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Digital Subscriptions > Family Tree > Family Tree December 2017 > Weights, measures & money

Weights, measures & money

With the introduction of decimal currency we said goodbye to farthings and thrupenny bits, florins and shillings – coins that our ancestors had used for centuries. Similarly measurements changed from imperial to metric too. Like June Terrington you may still have a fondness for the ‘old ways’, yet whether you need to refresh your knowledge, or are young enough to need to learn the imperial systems from scratch, here are a few handy leads to follow


Learning hotspot

Understanding historic measurements

Dependent on your age, you may be able to remember the old money we had – I can just recall it. On 15 February 1971, the UK and Republic of Ireland went decimal. Around this time – the late 1960s and ’70s, everything was going through the slow change to metric. Still today I would think most of my generation still prefer the old system – but perhaps that’s because I love history!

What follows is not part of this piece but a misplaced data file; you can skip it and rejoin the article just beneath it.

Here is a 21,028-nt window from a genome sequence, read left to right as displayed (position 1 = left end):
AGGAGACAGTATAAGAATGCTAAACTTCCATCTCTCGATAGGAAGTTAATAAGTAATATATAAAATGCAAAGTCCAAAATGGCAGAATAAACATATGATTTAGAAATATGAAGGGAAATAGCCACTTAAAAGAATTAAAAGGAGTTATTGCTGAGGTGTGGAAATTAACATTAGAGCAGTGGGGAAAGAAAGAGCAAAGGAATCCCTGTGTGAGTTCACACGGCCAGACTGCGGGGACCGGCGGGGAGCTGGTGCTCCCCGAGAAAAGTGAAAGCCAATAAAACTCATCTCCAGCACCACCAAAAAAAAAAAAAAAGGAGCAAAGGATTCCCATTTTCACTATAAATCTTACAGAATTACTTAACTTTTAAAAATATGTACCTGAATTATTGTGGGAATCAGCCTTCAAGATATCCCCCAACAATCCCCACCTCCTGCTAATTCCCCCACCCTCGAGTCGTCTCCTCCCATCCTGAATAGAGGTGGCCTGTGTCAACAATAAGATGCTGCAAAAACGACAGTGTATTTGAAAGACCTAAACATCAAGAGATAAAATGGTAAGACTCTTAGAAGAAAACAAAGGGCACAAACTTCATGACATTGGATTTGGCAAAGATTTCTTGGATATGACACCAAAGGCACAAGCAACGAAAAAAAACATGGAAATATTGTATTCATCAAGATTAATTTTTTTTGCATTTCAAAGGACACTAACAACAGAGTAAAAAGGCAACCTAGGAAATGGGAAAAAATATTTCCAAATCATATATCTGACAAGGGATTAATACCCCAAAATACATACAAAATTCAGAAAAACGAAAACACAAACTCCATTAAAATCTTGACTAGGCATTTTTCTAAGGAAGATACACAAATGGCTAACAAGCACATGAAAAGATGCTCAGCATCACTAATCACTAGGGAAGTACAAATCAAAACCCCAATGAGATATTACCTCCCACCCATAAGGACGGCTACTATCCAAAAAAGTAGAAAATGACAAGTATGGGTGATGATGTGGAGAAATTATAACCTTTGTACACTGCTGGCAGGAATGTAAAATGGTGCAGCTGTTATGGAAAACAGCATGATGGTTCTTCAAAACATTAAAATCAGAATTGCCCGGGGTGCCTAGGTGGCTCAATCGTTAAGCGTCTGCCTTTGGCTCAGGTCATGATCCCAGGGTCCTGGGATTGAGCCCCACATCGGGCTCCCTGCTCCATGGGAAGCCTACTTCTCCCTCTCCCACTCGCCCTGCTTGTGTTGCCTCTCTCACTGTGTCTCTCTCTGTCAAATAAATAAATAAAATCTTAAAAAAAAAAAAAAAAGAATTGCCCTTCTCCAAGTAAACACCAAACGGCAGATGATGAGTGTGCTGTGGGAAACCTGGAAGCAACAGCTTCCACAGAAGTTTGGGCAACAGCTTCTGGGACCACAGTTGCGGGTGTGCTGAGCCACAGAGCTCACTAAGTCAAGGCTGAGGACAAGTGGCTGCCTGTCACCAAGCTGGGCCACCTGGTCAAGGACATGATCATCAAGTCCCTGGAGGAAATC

Progress in adopting metrification is still slowly occurring to this day. Acres are now hectares, and most measurements are metres and centimetres, yet speed and distance on roads are still in miles instead of kilometres. Most of us still use the old imperial measurements in everyday life too, calculating our weight and height, in stones and feet and inches respectively, or going for a pint of milk or beer.

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About Family Tree

Come on, it's time to roll up your sleeves, leave the pleasant pastures of the 19th century, the birth, marriage and death records, and the census - and trace your family lines further back in into the past. This is your chance to explore new records, stretch your research and revel in the lives and times of your Georgian, Stuart and even Tudor ancestors.